When it Comes to Hot Tech Talent, No Dice

Hot Tech TalentIt's a challenge, staying relevant in Silicon Valley. Between the pace of change, the jargon and the unremitting need for everyone to demonstrate daily how smart and cool they are, Silicon Valley is all about living on a very cutting edge.

That may be why Dice.com, the leading online job board for techies, is struggling to stay relevant. Dice’s last advertising campaign (below) tried to speak coders’ own language by using coding language to spell out its message of “find a job on Dice.” Mostly, coders took the opportunity to 'find the error' and then write off Dice jobs as only for “bottom feeders.”

But Dice has reason to congratulate itself now: Their newest campaign (above) hits the bulls-eye. Although we can’t help wishing it didn’t. The ads are emblazoned with the headline “Find the hottest tech talent” and feature nerdy engineers wearing only their underwear and posed in sort of provocative poses. There’s a bespectacled Alex, a slightly pudgy Matt, and Arjun, in briefs rather than boxers.

Funny. Really, Dice. You have indeed succeeded in tuning in to part of the Valley culture. Too bad the culture you’ve finally tapped into is dominated by tools.

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Good sex, bad writing. It's time for the annual Literary Review Bad Sex in Fiction Award. Which isn't for bad sex, exactly, but for badly-written sex. What's funny about it this year is that so many authors who have won other prizes – the kind authors want to win -- have also been nominated for this dubious honor. Man Booker prize winner Richard Flanagan makes the cut for a passage from "The Narrow Road to the Deep North." ("He kissed the slight, rose-coloured trench that remained from her knicker elastic, running around her belly like the equator line circling the world.") Haruki Murakami gets, er, recognized, for a scene in "Colorless Tsukuru Tazaki and His Years of Pilgrimage." Pulitzer-winning Michael Cunningham gets the nod, as does Booker winner Ben Okri. No, we didn't read any of these authors this year either -- but it's nice to know we're not the only ones who think that even the 'best' literary fiction sometimes contains elements that are flat-out ridiculous. We're just glad someone else noticed.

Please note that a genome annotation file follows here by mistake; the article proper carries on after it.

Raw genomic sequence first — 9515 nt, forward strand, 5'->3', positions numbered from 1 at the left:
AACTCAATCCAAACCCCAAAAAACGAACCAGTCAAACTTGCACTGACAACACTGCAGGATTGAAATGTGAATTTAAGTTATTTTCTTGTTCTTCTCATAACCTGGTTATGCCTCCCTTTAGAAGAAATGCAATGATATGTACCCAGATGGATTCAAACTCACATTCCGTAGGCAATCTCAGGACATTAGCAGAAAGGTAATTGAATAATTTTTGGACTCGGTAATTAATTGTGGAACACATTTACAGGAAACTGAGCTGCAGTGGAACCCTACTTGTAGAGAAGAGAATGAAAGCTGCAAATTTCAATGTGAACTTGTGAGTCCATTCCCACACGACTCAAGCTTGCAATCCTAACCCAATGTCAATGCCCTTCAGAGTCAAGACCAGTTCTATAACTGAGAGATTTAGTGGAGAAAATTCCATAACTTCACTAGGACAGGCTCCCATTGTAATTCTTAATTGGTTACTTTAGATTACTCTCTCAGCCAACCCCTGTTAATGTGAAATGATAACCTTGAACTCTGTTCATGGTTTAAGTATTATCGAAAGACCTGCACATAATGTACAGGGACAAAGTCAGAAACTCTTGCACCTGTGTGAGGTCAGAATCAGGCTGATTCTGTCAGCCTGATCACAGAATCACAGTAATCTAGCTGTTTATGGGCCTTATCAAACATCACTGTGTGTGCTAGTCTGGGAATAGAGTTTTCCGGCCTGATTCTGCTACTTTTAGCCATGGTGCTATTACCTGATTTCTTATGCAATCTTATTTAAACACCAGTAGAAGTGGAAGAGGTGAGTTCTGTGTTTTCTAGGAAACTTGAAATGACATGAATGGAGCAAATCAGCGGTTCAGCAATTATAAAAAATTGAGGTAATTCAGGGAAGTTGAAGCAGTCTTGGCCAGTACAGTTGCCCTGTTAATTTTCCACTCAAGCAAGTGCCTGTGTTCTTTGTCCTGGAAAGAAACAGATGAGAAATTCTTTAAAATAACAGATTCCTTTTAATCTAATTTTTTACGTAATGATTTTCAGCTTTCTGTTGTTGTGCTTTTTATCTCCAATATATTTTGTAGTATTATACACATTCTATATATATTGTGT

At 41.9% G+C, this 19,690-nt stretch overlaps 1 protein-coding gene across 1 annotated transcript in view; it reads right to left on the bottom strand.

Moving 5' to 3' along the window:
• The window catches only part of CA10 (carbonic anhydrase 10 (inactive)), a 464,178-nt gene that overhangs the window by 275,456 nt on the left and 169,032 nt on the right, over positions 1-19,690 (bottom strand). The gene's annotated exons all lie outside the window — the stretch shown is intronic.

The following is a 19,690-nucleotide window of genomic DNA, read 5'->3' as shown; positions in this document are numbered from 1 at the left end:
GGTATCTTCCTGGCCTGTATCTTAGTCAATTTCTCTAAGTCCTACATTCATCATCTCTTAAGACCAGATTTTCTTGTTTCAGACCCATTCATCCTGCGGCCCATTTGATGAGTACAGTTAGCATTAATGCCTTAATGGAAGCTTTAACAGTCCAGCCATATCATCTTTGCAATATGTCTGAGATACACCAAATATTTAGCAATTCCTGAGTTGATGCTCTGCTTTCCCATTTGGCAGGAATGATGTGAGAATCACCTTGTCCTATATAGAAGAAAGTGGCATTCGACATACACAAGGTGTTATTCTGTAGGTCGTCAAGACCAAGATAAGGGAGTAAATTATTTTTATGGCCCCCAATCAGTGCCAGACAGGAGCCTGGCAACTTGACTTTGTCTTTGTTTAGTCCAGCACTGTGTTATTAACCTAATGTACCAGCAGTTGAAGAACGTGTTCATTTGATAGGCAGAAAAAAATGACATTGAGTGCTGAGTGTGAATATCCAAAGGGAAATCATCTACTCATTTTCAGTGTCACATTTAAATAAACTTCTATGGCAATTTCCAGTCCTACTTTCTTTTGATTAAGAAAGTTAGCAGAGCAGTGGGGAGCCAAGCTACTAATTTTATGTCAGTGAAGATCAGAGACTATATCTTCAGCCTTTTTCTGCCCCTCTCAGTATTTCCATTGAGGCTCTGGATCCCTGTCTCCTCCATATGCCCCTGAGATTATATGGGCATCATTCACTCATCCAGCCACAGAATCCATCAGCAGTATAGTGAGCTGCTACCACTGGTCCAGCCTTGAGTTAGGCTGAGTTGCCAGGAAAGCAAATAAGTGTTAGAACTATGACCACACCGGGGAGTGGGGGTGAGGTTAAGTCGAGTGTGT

Pay inequality: problem solved.  Former New York Times executive editor Jill Abramson, who says she was fired for asking why she wasn't paid as much as her male predecessor, is starting a new online venture to promote long-form journalism. But it was her comment on what newsroom manager should do when they inherit pay inequalities but don't have the money to give raises, that made us applaud. “You bring the guys down to give a little more to the girls,” she said, according to The Poynter Institute. “I did that at The Times. No one’s happy to get a cut, but too bad.” 



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